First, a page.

Is Your Contact Lens Case a Danger?

Proper use of everything related to your contact lenses – including the case – is essential for good eye health. Did you know that unclean contact lens storage cases can be a major source of contact-lens related eye infections? Using contact lenses already puts you at increased risk of issues such as dry eye or various infections. Infections can happen within 24 hours of wearing compromised lenses.

Here are some dos and don’ts of contact lens and case care:

Do wash your hands with soap and water before handling your contacts and the case. If you don’t you could deposit microorganisms from your hands onto your contacts and case, making it easier for pathogens to get into your eyes and cause irritation or infection.

Do wash your case after every use. If you are not cleaning your case bacteria gets in there and grows like in a Petri dish and bacteria is reintroduced back on to your contacts when you put them away again. The AOA suggest that you clean your case after every use.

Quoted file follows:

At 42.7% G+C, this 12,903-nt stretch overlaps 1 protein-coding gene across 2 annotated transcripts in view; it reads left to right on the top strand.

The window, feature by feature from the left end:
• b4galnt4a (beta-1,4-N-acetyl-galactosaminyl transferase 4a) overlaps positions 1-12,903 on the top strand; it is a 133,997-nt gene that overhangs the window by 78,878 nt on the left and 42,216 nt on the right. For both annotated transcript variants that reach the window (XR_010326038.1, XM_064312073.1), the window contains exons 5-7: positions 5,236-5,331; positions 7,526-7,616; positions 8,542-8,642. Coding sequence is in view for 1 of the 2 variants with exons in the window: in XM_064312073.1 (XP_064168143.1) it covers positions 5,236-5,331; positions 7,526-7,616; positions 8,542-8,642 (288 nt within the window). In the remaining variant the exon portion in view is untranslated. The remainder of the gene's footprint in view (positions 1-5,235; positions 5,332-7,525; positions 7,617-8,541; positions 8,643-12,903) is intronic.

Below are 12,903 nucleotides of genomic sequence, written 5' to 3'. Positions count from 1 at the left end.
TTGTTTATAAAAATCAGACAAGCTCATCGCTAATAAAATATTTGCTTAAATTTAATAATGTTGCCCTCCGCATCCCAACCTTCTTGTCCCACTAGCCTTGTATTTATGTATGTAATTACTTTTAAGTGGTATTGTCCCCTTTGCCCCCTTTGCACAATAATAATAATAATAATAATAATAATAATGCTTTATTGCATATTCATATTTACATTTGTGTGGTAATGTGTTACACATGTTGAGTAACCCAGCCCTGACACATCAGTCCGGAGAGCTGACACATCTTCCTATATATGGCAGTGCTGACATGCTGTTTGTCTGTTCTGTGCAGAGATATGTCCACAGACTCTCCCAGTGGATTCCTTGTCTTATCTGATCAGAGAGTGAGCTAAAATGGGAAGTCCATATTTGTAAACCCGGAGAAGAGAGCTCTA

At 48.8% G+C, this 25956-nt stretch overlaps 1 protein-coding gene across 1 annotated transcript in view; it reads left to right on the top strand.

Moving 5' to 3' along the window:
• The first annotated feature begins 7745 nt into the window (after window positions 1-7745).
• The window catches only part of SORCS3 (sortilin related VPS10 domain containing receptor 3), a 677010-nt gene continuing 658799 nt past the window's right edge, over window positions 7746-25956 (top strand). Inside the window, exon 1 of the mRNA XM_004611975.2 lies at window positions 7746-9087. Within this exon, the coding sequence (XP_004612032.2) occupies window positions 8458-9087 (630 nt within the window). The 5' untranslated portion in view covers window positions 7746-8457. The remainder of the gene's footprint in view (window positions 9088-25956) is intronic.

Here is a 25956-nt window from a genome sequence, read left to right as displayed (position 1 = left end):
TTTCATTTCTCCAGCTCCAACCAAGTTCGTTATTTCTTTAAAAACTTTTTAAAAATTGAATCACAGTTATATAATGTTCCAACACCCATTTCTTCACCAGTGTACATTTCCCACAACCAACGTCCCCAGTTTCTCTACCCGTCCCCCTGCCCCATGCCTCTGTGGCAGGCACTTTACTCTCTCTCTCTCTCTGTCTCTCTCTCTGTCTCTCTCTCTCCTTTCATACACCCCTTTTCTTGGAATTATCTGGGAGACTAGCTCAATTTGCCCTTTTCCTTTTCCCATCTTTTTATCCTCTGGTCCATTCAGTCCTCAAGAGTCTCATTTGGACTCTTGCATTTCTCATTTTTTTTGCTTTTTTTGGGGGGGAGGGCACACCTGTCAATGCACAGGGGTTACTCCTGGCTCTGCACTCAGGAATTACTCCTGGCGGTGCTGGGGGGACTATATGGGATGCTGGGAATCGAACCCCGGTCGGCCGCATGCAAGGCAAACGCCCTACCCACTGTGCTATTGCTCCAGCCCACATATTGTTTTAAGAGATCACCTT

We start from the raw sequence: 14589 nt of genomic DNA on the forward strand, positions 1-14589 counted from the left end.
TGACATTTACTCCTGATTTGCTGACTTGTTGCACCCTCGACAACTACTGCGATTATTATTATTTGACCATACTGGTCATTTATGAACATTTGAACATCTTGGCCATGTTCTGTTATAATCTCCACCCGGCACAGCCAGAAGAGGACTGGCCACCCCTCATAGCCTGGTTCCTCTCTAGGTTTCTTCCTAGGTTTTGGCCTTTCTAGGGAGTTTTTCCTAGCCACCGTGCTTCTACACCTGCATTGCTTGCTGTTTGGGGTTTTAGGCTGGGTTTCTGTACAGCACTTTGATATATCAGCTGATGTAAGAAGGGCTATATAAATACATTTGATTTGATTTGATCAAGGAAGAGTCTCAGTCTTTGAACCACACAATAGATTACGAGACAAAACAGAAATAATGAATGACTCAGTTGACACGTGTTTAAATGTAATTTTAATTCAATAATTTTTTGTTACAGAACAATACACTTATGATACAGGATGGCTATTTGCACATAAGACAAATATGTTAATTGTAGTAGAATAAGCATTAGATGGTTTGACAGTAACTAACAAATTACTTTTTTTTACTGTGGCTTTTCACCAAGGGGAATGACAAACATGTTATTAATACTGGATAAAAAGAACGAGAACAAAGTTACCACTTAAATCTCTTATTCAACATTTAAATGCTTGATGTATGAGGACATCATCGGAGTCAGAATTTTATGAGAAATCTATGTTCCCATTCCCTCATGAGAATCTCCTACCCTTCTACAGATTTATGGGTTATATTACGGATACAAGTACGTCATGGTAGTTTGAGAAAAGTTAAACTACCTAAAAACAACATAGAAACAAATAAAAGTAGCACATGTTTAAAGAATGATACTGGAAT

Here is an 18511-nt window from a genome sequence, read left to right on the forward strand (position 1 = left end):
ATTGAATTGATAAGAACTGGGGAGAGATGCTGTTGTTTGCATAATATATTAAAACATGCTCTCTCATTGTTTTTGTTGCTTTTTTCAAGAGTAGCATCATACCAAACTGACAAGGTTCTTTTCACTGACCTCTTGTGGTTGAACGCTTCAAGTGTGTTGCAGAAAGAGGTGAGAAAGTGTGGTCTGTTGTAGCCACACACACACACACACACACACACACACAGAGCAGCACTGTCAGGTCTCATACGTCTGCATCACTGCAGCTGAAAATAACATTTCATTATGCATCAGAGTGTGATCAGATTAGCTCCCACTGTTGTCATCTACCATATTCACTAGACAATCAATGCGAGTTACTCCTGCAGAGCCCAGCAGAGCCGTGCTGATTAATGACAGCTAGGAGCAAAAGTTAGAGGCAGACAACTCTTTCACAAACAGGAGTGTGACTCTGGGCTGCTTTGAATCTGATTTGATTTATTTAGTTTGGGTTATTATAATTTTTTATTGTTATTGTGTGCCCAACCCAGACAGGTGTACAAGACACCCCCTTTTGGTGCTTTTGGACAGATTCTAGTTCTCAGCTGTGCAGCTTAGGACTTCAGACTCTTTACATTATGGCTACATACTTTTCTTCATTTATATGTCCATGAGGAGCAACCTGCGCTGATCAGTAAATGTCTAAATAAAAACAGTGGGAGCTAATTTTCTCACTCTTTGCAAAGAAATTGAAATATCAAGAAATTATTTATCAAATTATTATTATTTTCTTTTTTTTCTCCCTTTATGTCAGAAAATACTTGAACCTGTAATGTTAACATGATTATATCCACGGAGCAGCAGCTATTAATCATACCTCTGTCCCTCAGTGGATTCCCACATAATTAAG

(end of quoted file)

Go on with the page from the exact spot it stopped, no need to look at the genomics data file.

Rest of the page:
1. Dump out the old solution. Do not top off old solution with new.
  2. Rinse the case with fresh solution.
  3. Wipe the case out with a clean tissue.
  4. Let the case air dry upside down with the caps off
  5. Do the same with the caps.


DO NOT use tap water to clean your contacts or the case. It is not clean enough to rinse lenses and cases. The parasite Acanthamoeba can be found in tap water and can cause a severe infection called Acanthamoeba Keratitis, also known as Chesapeake eye infection.

It is also recommended to replace your contact lens case every 3 months. Bacteria and other microorganisms can produce a substance called Biofilm that can form in your case and it cannot be seen.

Do not swim in your contacts again there is a multitude of organisms in a swimming pool or natural swimming area like beaches, lakes and ponds.

Store your contacts and case in a less humid environment instead of the bathroom, the humid air creates a breeding ground for microorganisms.

Never use saliva to clean your contacts or case there are millions of bacteria in the human mouth.

Probably the biggest NO, NO- DO NOT share a contact lens case.

Work on that contact hygiene as diligently as you can to protect all those pretty eyes out there.




Getty / Tatyana Kochkina


Your email address will not be published. Required fields are marked *